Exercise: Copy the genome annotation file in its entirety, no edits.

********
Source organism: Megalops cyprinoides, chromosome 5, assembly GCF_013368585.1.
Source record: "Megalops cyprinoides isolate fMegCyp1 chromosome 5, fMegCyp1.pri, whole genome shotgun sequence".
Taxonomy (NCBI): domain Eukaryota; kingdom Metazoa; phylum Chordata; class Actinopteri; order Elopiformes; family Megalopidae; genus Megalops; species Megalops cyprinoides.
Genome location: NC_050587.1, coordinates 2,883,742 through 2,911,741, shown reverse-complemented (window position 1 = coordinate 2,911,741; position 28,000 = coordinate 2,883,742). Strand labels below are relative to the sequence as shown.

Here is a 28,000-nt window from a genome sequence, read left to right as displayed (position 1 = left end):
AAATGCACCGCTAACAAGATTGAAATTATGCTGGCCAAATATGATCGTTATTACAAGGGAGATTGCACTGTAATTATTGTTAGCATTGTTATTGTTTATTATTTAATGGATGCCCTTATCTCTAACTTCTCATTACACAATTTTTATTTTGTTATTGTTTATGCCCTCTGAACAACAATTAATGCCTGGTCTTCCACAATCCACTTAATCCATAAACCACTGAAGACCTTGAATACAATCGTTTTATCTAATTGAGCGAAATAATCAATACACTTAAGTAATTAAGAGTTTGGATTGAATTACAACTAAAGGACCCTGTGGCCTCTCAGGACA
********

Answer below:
Source organism: Megalops cyprinoides, chromosome 5, assembly GCF_013368585.1.
Source record: "Megalops cyprinoides isolate fMegCyp1 chromosome 5, fMegCyp1.pri, whole genome shotgun sequence".
Taxonomy (NCBI): domain Eukaryota; kingdom Metazoa; phylum Chordata; class Actinopteri; order Elopiformes; family Megalopidae; genus Megalops; species Megalops cyprinoides.
Genome location: NC_050587.1, coordinates 2,883,742 through 2,911,741, shown reverse-complemented (window position 1 = coordinate 2,911,741; position 28,000 = coordinate 2,883,742). Strand labels below are relative to the sequence as shown.

Here is a 28,000-nt window from a genome sequence, read left to right as displayed (position 1 = left end):
AAATGCACCGCTAACAAGATTGAAATTATGCTGGCCAAATATGATCGTTATTACAAGGGAGATTGCACTGTAATTATTGTTAGCATTGTTATTGTTTATTATTTAATGGATGCCCTTATCTCTAACTTCTCATTACACAATTTTTATTTTGTTATTGTTTATGCCCTCTGAACAACAATTAATGCCTGGTCTTCCACAATCCACTTAATCCATAAACCACTGAAGACCTTGAATACAATCGTTTTATCTAATTGAGCGAAATAATCAATACACTTAAGTAATTAAGAGTTTGGATTGAATTACAACTAAAGGACCCTGTGGCCTCTCAGGACA